Mango season in full swing

It’s mango season and this year’s crop is early and big.

The traditional mango season started early this year on Grand Cayman. Many trees from West Bay to East End are bearing the ripe fruit roughly a month ahead of their usual summer run.  

Local farmers, like Willie Ebanks of Willie’s Fresh Fruits, are enjoying not only a vast quantity, but also a high quality of mangoes. 

“There are plenty mangoes and it is strange for them to pick up so early,” said Mr. Ebanks, who is Cayman’s largest mango producer. “With the rain we’ve had here in the last few weeks we’re at maximum peak. I’m harvesting over 1,500 pounds a day and I know I’m one of the biggest producers now. The island is filled with them and there’s no way of disputing that. 

“Last year a lot of trees didn’t bloom. But they caught up with the rain we had in December. The trees are just blooming and all in my area they’re blossoming. I think they will keep bearing for awhile.”  

Mr. Ebanks said there were more mango trees now than before Hurricane Ivan hit in September 2004 and that he has seen more than 50 varieties, including some called Ice Cream, Nam Doc and Fairchild. 

“There is one called the Kurt – I believe after Kurt Tibbetts – and that’s as formed, fat and beautiful as ever and actually lasts two weeks.” 

In years past, mangoes on Grand Cayman tended to be stringy, but tasty, Mr. Ebanks said. 

“But I think with the new varieties that came after Ivan we’re seeing a lot rated well above three stars, like 
the hotels.” 

Mr. Ebanks is based out of North Side but farmers further west are also seeing plenty of the fruit. Lower Valley farmer Hamlin Stephenson, whose wife Hope is from West Bay, owns Hamlin’s Farm and is a mainstay at Market at the Grounds, sells bananas and watermelon, among other fruit. He said he has seen many mangoes in his travels. 

“There are a lot of ripe ones now and the island is covered in them,” Mr. Stephenson said. “We have some at the farm here and they are young trees like three- or four years-old. There are a couple of older ones as well by the house. All of them are bearing.” 

The result is locals can enjoy lots of mangoes at good prices. In addition to just eating the fruit, people can make also juices, chutneys and jams. Mangoes are also good for health as they are rich in dietary fibre, vitamins A,B6,C,E,K and potassium. 

Former Director of Agriculture and farmer Joe Jackman suggested the early mango harvest this year is a result of growing methods and the kinds of nutrients the plants receive in the soil. 

“For example, in the growing stages you want nitrogen and phosphorus in the soil so that the seeds can get roots,” he said. “Then you add potassium to help the leaves blossom. By and large farmers are doing that, though some people use the same fertilizers all year and though it works, it’s not the most effective thing.”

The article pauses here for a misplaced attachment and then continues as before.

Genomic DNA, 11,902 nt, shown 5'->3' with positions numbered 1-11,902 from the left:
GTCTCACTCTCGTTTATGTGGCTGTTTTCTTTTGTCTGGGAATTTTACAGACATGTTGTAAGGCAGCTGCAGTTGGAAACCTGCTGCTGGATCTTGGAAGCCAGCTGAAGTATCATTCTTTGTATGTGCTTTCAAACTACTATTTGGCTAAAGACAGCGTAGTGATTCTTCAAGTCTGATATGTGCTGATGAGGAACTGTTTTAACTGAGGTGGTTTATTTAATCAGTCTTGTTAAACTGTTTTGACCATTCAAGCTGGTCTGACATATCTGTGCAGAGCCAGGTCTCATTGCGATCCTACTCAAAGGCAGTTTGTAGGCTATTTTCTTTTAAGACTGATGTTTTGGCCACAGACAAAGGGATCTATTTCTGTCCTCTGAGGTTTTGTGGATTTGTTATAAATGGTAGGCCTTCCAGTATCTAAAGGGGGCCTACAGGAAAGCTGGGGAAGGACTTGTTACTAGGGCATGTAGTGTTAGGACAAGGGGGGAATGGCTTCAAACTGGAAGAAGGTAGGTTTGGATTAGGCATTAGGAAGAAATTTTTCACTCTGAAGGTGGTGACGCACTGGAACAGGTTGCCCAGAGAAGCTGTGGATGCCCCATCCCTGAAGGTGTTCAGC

Regardless, Mr. Jackman said there are a lot of mangoes on the Islands right now. 

“They are early and they’re big,” he said. “I think it’s because of the season that went before where the trees were stressed. Plants are living things and they produce fruits for survival. So we’re getting a good crop this year because that is their response to the stress. 

“It will continue if we get rain and they bloom. That will help with the development of young fruit. Mind you, mangoes have been brought in over the years that bear at different times (you can get some in January). But we’re coming into the hurricane season and we should get more rain. If we get good dry weather in there also it will be a long season.”  

Omen or myth? 

There is a prevalent myth that an early start to mango season is associated with bad weather such as hurricanes. For the most part the farmers state there is no truth, scientific or otherwise, to that theory. 

“We’re saturated with mangoes and it’s yet to be seen if that means we will get a hurricane,” Mr. Ebanks said. “There’s no connection there to my knowledge. I don’t study history that much, I go forward.” 

“We in the Caribbean have all kinds of traditional tales,” said Mr. Jackman, who hails from Monsterrat. “If we have a lot of fruit, that’s supposed to mean nature is telling us we will have bad weather. If there’s a lot of crabs going round, we will have bad weather. Whether it’s true or not, those signs have been spoken about for years.” 


  1. Ah! If only my mango tree would bear some fruit =(, oh well, at least I know That I’ll be enjoying plenty of those mangoes this season coming out of bay!!

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